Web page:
Take the Amazons and the Alantians (Wonder Woman and Aquaman respectively) - if you can imagine them as nanite-enhanced beings, remnants of incredibly knowledged civilizations of long ago, instead of just another pair of superheroes made up by writers about a half a century ago, then they too take on plausibility. A remarkable amount of it, even.

      Superman, also. If viewed as just a comicbook hero, he is ridiculous. But let's say instead of him being a comicbook hero out of the same imaginations of writers, he was instead from a race of people who had learned to harness nanotech to marvelous levels. It would explain so much, and it would make the character very plausible.

      The Flash could be from the lineage of some of these beings. The nanites lay dormant in his body, until something happened to bring them awake in him. Kind of a stretch, but hey, we are talking about fiction. But if thought of in that context, his powers take on plausibility, too.

      And the cyborg - he is immensely fun to consider. The Mother Cubes are nanotech power something-or-others. A man finds one and uses it to save his son. But because the man doesn't have the level of knowledge required to truly operate the thing, he is able to only restore his son at the most fundamental of levels. Then take all three of the cubes together. They must be joined in order for their full effects to be harnessed. And when harnessed, they work to convert a planetary body into an environment that is capable of creating nano-enhanced superbeings. It creates them, enhances those who already have them, consuming the world as they do it - hence Steppenwolf's backstory of converting worlds, then moving on to convert other worlds when one he has converted is consumed/destroyed.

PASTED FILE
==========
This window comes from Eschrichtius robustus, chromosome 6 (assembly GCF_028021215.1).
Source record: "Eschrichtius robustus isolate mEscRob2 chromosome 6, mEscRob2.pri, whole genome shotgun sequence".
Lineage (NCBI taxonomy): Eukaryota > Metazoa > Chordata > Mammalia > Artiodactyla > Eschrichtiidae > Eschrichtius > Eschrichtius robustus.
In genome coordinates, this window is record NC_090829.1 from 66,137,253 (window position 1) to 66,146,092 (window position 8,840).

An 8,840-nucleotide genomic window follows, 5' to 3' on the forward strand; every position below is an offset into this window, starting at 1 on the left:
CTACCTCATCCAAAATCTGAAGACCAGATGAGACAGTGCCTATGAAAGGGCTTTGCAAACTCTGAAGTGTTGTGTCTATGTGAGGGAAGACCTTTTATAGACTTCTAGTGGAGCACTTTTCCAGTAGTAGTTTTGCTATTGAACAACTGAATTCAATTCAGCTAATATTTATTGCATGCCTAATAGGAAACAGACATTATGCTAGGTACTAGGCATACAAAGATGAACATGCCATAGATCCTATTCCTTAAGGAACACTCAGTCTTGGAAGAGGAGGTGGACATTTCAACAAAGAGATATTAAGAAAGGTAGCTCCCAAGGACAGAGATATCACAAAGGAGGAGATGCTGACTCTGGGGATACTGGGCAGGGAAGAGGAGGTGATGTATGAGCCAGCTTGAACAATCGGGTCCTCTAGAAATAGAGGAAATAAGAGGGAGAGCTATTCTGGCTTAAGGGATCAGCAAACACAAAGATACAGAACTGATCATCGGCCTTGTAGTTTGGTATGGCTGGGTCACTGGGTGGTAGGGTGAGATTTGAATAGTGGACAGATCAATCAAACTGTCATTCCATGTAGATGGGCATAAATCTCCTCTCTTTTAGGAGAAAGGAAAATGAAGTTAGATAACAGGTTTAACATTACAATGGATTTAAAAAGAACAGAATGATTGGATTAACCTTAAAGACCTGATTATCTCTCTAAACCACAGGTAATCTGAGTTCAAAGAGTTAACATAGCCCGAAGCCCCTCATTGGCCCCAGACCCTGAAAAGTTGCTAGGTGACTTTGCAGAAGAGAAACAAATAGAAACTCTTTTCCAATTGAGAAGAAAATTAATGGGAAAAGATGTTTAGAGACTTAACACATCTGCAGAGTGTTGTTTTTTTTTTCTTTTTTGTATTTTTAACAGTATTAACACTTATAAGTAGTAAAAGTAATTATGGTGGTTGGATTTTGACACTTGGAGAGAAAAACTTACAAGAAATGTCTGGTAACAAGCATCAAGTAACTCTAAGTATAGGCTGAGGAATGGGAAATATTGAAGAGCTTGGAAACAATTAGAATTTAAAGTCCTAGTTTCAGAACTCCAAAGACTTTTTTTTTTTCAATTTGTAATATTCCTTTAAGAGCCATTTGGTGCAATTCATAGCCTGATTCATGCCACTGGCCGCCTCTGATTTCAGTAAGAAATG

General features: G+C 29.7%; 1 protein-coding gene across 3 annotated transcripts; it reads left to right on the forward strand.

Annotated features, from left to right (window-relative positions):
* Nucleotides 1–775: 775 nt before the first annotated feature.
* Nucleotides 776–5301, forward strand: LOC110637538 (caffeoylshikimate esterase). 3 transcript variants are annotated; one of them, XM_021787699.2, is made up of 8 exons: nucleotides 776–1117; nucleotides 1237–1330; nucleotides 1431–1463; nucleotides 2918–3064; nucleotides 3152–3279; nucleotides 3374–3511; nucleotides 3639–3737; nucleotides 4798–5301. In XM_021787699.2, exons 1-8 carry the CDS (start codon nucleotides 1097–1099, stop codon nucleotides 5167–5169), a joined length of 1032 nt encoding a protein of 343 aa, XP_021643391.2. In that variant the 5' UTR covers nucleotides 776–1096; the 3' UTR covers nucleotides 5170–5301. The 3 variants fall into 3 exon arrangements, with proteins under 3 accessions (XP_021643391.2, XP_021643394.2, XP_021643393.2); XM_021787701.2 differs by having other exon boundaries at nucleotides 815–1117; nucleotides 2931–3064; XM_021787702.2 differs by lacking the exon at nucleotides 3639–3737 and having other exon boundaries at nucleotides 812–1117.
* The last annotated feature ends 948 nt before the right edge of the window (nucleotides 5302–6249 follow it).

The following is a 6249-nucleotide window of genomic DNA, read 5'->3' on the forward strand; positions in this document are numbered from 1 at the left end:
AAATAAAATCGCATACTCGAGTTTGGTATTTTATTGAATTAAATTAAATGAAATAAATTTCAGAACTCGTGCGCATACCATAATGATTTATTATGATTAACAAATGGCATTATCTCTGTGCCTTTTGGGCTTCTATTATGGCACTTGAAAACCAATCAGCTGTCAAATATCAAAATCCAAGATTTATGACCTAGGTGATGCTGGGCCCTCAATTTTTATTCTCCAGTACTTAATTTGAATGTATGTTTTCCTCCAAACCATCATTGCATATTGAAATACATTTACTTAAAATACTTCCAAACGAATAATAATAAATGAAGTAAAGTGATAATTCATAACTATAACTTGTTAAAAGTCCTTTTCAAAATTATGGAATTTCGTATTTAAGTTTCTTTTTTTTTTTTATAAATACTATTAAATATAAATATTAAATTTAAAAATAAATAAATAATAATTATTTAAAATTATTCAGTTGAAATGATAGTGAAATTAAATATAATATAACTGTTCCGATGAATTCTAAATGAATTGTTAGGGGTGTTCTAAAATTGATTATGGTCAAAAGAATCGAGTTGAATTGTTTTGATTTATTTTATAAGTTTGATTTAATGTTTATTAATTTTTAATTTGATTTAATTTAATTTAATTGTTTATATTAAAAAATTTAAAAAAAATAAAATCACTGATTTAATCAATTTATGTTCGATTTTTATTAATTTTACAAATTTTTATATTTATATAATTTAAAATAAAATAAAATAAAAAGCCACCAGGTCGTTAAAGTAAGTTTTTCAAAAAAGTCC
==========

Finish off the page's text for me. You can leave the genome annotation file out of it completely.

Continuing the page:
In any case, I think if the DC movie writers started portraying their movies in a context something like this, they could capture their audiences a lot better. The movies would have a lot more depth and would be a lot of fun to think about and consider. Because, let's face it. So far, the DC movies have been dull and boring, even bad in many of their cases. DC also, has a long history of falling behind Marvel. Not just in movies, but kind of always. DC was never able to compete with Marvel. Their characters were never as imaginative and tended to be rather predictable and boring, DC even needing to rely upon dry story lines such as Superman dying. If they had instead focused then, and focused now, on explaining their characters' super powers in terms that their audience understood, I think their movies would become a lot more interesting, and certainly more fun for the science-fiction nuts who love to contemplate stuff like this.